Modeling Landscape-scale Habitat Relations for Landbirds During Migration: Science Support for the Gulf Coast Joint Venture


Description
In support of the Gulf Coast Joint Venture, we are using weather radar data to identify important migratory landbird stopover habitats along the western coast of the Gulf of Mexico. Radar data is then combined with landscape-scale habitat metrics to determine the factors that influence stopover habitat use along the western coast of the Gulf of Mexico.
Objectives
  • Use weather radar data to identify migratory landbird stopover habitats in the Gulf Coast Joint Venture region.
  • In collaboration with the Gulf Coast Joint Venture, identify landscape-scale habitat metrics that may influence migratory landbird use of stopover habitats.
  • Use structural equation modeling (SEM) to assess the relative strength and the direct and indirect nature of the causal relations among variables.
Background
Millions of landbirds migrate through the Gulf of Mexico region each spring and autumn. Migration is energetically taxing, and these migrants depend on stopover habitats to provide the food and cover needed to complete their journey. For some species, as much as 85% of annual mortality occurs during migration (Sillett and Holmes 2002). Stopover habitats in the Gulf of Mexico region have been lost or degraded due to the effects of climate change, development, agriculture, the spread of exotic species, and other factors (Barrow et al. 2005, Cohen et al. 2017). The continued loss or degradation of stopover habitat poses a risk to migrating birds, thus knowing the location and landscape composition of the areas where peak numbers of birds consistently stop to rest and forage is critical for conservation planning. The Gulf Coast Joint Venture (GCJV) is dedicated to the protection and restoration of bird habitat along the gulf coast from Texas to Alabama. One of the goals of the GCJV landbird conservation plan is to identify important stopover habitats and the landscape-scale habitat variables that influence migrant use of these areas.
Methods
We are using weather surveillance radar data and landscape-scale habitat metrics to model bird-habitat relations within 80 km of four radar stations along the western coast of the Gulf of Mexico. Collectively, the areas around the four stations (Brownsville, Corpus Christi, and Houston, TX and Lake Charles, LA) cover many of the coastal DOI-managed lands and state conservation areas from the Rio Grande River, TX to the Atchafalaya Basin, LA. We quantified the distribution of landbirds during stopover by using reflectivity data collected during spring and fall migration 2008–2012. Data was processed according to the methods of Buler and Dawson (2014) except that reflectivity data was interpolated to the sun elevation angle that corresponds to the timing of peak evening exodus. To characterize the landscape around stopover sites, we used 2006 Coastal Change Analysis Program data to measure the percent cover and habitat patch characteristics of 11 land cover types. Landscape metrics also included the length of rivers and roads within 5 km of a stopover site, and the distance from a stopover site to the nearest developed area, river, and coastline. We are using structural equation modeling (SEM) to assess the relative strength and the direct and indirect nature of the causal relations among variables measured near the Corpus Christi, TX radar station.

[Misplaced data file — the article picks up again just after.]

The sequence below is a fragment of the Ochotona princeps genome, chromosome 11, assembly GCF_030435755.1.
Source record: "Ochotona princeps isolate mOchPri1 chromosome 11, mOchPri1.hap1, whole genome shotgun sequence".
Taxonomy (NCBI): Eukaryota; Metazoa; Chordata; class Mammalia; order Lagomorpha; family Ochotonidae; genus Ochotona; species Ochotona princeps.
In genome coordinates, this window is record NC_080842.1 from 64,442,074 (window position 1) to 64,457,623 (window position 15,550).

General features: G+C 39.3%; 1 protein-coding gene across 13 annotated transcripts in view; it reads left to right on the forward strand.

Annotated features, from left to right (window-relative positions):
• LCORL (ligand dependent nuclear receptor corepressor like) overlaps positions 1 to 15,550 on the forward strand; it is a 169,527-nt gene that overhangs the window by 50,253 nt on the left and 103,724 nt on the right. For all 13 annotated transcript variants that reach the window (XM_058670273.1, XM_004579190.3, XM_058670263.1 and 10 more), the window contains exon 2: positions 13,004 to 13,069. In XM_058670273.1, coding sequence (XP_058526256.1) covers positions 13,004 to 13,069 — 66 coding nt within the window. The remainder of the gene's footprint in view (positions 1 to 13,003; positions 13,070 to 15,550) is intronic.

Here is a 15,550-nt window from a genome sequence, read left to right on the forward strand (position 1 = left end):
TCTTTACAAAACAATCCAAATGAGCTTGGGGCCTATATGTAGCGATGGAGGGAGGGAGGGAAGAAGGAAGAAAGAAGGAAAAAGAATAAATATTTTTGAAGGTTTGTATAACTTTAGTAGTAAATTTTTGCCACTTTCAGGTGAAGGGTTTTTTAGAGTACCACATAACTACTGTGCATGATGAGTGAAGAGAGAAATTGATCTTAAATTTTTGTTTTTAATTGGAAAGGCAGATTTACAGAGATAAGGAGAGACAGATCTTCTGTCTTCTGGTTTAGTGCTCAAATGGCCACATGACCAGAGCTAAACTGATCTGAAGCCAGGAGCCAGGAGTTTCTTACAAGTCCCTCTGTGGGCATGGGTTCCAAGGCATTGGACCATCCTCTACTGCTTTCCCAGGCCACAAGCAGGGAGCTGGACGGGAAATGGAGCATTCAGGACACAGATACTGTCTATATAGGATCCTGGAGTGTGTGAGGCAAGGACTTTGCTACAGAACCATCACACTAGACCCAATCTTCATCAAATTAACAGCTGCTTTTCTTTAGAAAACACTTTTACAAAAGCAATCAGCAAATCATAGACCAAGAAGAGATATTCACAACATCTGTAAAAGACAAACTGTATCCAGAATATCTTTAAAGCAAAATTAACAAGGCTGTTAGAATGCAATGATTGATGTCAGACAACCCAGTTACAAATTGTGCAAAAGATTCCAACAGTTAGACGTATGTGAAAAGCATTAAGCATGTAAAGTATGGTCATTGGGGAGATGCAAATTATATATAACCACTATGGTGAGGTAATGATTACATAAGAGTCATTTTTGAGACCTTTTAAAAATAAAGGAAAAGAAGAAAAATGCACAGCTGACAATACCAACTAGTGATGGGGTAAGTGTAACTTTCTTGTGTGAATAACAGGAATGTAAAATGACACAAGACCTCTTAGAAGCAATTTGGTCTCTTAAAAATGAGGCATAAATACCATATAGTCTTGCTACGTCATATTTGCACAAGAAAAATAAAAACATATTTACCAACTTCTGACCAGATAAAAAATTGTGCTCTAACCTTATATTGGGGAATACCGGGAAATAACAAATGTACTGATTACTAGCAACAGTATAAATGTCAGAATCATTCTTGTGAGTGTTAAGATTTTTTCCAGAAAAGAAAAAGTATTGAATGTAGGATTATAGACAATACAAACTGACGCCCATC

References
  • Barrow, W.C., Jr., Johnson Randall, L.A., Woodrey, M.S., Cox, J., Ruelas I, E., Riley, C.M., Hamilton, R.B., and Eberly, C., 2005, Coastal forests of the Gulf of Mexico: a description and some thoughts on their conservation, in Ralph, C.J., and Rich, T.D., eds., Bird conservation implementation and integration in the Americas—Proceedings of the Third International Partners in Flight Conference, Asilomar, Calif., March 20-22, 2002: Albany, Calif., U.S. Department of Agriculture, Forest Service, Pacific Southwest Research Station, p. 450-464.
  • Buler, J.J., and Dawson, D.K., 2014, Radar analysis of fall bird migration stopover sites in the northeastern U.S.: The Condor: Ornithological Applications, v. 116, p. 357-370.
  • Cohen, E.B., Barrow, W.C., Jr., Buler, J.J., Deppe, J.L., Farnsworth, A., Marra, P.P., McWilliams, S.R., Mehlman, D.W., Wilson, R.R., Woodrey, M.S., and Moore F.R., 2017, How do events around the Gulf of Mexico influence migratory landbird populations?: The Condor, v. 119, no. 2, p.327-343.
  • Sillett, T.S., and Holmes, R.T., 2002, Variation in survivorship of a migratory songbird throughout its annual cycle: The Journal of Animal Ecology, v. 71, no. 2, p. 296-308.

Project Information

Begin Date:
  • 10/01/2015
End Date:
  • 09/30/2020
Mission Areas:
  • Ecosystems
Capacities:
  • Modeling
  • Remote Sensing
  • Ecological Processes
  • Migratory Landbirds
USGS PIs (listed alphabetically):